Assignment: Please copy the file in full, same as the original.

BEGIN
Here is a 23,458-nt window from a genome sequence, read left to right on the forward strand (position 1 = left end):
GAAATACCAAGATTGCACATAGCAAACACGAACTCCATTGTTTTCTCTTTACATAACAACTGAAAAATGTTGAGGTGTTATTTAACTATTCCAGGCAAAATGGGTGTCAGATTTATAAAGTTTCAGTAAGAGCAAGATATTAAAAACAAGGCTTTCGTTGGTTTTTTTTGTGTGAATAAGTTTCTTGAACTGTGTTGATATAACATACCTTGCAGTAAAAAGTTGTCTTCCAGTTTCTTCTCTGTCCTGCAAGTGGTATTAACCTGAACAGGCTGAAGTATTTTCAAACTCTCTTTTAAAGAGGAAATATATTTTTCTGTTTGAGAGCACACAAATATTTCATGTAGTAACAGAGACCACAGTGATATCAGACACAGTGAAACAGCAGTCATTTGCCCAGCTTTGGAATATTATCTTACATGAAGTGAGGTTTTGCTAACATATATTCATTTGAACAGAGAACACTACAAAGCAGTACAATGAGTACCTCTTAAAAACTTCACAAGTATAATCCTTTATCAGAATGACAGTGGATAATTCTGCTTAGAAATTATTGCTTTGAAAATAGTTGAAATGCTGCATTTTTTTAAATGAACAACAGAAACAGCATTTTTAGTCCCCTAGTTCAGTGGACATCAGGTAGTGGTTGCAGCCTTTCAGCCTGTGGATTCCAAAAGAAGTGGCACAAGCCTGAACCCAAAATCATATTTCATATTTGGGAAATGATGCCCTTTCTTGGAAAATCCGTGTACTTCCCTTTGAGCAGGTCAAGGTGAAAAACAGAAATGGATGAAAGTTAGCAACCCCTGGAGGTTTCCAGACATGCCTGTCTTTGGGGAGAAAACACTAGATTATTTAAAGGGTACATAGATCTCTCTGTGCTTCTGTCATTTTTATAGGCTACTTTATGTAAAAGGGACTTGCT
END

Here is a 23,458-nt window from a genome sequence, read left to right on the forward strand (position 1 = left end):
GAAATACCAAGATTGCACATAGCAAACACGAACTCCATTGTTTTCTCTTTACATAACAACTGAAAAATGTTGAGGTGTTATTTAACTATTCCAGGCAAAATGGGTGTCAGATTTATAAAGTTTCAGTAAGAGCAAGATATTAAAAACAAGGCTTTCGTTGGTTTTTTTTGTGTGAATAAGTTTCTTGAACTGTGTTGATATAACATACCTTGCAGTAAAAAGTTGTCTTCCAGTTTCTTCTCTGTCCTGCAAGTGGTATTAACCTGAACAGGCTGAAGTATTTTCAAACTCTCTTTTAAAGAGGAAATATATTTTTCTGTTTGAGAGCACACAAATATTTCATGTAGTAACAGAGACCACAGTGATATCAGACACAGTGAAACAGCAGTCATTTGCCCAGCTTTGGAATATTATCTTACATGAAGTGAGGTTTTGCTAACATATATTCATTTGAACAGAGAACACTACAAAGCAGTACAATGAGTACCTCTTAAAAACTTCACAAGTATAATCCTTTATCAGAATGACAGTGGATAATTCTGCTTAGAAATTATTGCTTTGAAAATAGTTGAAATGCTGCATTTTTTTAAATGAACAACAGAAACAGCATTTTTAGTCCCCTAGTTCAGTGGACATCAGGTAGTGGTTGCAGCCTTTCAGCCTGTGGATTCCAAAAGAAGTGGCACAAGCCTGAACCCAAAATCATATTTCATATTTGGGAAATGATGCCCTTTCTTGGAAAATCCGTGTACTTCCCTTTGAGCAGGTCAAGGTGAAAAACAGAAATGGATGAAAGTTAGCAACCCCTGGAGGTTTCCAGACATGCCTGTCTTTGGGGAGAAAACACTAGATTATTTAAAGGGTACATAGATCTCTCTGTGCTTCTGTCATTTTTATAGGCTACTTTATGTAAAAGGGACTTGCT